Besides the engorgement and physical discomfort I had those first few days after I stopped breastfeeding, I found myself feeling extra irritable, anxious, and just extremely overwhelmed. Even after the physical symptoms passed, I found my mental and emotional health was still struggling. I wish I knew then what I know now, that weaning, with its hormonal changes, can cause depression. 

Emma Tolman, Writer for New Little Life

Weaning can happen for a lot of different reasons. Maybe you have to wean because of a medication you are taking that is not safe for breastfeeding. Maybe you are choosing to wean because of your mental health. Or maybe your baby just hasn’t breastfed for a while and you’re both ready to be done breastfeeding. Whatever the reason, weaning might be emotional.

Typically, weaning is more emotional for those who wean abruptly or sooner than they expected. Though there is not a lot of research on this topic, weaning depression is most likely caused by hormone levels dropping.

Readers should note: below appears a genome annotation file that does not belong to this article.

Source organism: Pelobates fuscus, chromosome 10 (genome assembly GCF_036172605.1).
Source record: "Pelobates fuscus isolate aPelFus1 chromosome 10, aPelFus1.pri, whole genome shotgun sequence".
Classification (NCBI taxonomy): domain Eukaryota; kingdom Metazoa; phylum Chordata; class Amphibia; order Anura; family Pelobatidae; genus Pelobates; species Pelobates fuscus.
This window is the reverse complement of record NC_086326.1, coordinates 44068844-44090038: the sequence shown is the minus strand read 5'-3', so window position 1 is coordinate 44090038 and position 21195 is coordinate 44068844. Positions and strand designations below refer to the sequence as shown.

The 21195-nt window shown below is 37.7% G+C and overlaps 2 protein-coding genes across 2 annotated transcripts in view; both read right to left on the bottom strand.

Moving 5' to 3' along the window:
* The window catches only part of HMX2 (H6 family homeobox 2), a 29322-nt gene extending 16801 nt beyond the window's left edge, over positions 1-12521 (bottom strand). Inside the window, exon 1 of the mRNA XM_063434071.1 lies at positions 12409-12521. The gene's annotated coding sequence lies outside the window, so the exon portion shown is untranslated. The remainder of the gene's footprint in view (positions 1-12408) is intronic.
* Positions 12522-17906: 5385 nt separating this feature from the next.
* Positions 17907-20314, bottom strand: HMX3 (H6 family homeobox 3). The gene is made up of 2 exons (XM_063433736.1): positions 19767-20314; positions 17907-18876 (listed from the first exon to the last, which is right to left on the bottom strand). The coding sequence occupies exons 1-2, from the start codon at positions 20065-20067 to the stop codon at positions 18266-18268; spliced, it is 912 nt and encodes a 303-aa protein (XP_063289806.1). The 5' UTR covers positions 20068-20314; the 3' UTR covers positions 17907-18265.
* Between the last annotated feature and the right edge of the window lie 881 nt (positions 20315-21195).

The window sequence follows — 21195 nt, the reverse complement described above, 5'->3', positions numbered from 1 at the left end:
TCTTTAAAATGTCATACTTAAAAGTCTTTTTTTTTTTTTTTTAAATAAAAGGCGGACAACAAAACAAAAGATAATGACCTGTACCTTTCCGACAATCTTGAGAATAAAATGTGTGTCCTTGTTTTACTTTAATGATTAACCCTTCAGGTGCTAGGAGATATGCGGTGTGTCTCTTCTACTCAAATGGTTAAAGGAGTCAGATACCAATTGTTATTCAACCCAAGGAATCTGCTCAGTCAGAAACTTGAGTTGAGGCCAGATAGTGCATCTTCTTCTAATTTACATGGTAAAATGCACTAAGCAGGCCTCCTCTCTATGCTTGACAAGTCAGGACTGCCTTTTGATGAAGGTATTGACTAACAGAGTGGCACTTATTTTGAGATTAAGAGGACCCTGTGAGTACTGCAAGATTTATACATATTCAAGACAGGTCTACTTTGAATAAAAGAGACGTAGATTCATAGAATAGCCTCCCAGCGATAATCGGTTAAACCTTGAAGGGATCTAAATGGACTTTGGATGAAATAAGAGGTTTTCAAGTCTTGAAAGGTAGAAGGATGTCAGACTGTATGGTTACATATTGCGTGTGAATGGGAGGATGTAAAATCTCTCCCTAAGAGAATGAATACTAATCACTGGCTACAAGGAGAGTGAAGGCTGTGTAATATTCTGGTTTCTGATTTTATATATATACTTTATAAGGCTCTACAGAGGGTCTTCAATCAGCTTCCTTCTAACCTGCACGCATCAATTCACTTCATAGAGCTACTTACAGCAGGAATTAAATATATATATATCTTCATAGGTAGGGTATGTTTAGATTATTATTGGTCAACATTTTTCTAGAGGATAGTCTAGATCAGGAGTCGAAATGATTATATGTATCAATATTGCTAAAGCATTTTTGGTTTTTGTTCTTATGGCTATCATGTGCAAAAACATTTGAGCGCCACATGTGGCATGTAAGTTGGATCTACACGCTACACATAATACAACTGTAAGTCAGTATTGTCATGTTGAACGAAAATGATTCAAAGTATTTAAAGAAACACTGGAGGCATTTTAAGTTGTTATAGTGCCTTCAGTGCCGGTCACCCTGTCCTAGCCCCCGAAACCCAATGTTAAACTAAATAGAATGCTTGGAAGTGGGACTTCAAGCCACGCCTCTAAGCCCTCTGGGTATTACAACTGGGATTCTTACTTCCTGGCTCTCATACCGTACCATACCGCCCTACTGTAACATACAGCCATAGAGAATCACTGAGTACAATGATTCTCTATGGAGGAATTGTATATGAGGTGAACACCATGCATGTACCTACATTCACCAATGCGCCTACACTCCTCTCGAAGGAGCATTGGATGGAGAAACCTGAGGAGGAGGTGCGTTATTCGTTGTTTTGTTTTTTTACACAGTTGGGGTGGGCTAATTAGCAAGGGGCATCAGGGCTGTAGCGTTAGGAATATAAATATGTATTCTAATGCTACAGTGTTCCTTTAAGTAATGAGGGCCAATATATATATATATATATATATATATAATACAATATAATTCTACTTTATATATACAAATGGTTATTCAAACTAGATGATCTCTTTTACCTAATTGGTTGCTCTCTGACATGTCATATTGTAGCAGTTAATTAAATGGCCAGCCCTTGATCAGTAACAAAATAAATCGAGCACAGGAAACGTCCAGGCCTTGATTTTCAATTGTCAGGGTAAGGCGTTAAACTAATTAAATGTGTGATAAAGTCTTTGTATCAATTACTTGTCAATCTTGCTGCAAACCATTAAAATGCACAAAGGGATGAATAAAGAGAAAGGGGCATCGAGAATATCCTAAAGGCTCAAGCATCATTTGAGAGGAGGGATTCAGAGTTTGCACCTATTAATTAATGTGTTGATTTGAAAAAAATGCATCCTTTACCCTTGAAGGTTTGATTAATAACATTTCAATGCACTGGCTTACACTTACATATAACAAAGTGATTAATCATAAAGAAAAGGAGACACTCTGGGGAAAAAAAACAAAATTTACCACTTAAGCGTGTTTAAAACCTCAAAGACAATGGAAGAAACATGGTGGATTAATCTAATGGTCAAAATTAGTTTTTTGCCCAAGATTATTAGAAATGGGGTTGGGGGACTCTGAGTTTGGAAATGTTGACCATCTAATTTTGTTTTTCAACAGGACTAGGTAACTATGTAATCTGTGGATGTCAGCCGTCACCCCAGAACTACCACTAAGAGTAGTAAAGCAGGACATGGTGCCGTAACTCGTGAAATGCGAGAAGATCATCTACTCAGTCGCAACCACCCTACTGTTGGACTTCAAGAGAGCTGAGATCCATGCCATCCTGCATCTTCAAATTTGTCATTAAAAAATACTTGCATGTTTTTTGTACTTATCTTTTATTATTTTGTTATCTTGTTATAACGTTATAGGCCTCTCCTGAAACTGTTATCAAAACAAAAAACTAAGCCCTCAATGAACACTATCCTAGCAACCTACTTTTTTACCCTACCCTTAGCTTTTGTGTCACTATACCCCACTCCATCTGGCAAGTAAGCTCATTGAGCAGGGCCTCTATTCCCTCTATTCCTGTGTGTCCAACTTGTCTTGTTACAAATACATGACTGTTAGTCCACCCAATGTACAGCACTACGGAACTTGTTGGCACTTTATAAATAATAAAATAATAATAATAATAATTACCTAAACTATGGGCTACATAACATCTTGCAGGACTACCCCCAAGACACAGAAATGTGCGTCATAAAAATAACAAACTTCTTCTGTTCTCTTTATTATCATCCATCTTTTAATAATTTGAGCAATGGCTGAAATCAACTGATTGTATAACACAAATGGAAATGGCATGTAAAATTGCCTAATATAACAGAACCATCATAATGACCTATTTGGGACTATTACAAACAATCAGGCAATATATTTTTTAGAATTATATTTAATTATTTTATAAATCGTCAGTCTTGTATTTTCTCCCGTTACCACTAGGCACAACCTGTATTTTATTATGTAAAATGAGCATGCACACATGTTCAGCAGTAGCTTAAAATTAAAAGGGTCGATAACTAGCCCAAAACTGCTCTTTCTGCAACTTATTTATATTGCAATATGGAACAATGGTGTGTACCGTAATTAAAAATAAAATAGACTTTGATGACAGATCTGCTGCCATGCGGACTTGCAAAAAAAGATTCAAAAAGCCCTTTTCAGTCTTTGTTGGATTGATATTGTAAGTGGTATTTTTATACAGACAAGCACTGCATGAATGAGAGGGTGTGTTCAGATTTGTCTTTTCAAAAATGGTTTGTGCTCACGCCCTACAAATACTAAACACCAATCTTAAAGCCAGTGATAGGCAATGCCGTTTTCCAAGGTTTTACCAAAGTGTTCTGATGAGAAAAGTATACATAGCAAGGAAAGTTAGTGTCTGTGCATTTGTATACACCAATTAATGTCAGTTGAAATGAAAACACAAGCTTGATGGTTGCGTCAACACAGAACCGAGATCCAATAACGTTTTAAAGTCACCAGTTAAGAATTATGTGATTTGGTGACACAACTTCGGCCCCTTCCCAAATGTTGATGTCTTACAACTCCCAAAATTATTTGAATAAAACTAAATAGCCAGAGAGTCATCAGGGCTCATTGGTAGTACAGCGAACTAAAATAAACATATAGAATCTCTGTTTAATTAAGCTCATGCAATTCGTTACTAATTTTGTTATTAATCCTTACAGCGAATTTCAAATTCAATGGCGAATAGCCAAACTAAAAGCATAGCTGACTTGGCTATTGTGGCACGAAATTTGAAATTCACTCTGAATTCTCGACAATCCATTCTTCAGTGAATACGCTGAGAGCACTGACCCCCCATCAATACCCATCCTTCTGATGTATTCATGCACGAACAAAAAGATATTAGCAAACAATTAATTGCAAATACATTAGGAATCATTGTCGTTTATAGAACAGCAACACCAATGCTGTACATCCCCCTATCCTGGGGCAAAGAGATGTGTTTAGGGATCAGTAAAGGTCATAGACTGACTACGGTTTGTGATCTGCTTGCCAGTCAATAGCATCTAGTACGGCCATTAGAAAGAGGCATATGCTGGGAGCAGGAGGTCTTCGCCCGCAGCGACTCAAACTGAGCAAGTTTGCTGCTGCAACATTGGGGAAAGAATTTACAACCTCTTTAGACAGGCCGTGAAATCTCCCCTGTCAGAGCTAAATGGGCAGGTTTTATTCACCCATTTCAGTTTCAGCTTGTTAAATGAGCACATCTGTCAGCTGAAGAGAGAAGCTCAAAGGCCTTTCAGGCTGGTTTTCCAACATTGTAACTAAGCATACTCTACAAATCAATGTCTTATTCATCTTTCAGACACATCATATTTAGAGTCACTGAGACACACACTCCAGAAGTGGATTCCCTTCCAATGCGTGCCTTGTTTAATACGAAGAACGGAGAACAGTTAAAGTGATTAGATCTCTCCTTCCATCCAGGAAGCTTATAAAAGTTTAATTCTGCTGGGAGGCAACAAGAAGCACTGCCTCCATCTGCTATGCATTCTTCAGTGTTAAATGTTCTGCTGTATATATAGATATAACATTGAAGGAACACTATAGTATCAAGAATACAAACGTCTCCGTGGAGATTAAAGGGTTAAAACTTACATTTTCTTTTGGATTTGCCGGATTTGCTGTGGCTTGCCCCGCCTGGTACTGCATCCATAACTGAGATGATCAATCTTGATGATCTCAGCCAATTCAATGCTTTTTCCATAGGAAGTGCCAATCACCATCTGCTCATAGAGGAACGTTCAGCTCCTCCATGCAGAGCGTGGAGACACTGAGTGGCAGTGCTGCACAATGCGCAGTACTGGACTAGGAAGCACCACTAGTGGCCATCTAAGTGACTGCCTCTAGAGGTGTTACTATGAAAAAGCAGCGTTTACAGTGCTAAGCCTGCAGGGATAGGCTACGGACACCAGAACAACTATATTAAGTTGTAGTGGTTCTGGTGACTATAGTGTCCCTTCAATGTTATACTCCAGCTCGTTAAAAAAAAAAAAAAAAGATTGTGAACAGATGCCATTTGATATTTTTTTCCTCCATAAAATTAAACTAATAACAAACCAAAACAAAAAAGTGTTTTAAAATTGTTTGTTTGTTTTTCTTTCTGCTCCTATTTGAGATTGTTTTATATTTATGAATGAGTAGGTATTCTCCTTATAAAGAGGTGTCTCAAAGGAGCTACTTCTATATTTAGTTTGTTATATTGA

This is not a blog post about how to wean. If you’d like to learn more about weaning, check out this blog post here. (It talks about night weaning, but the same general principles apply to full weaning.) Instead, this blog post is a resource for those going through weaning depression with some suggestions on how to get through it.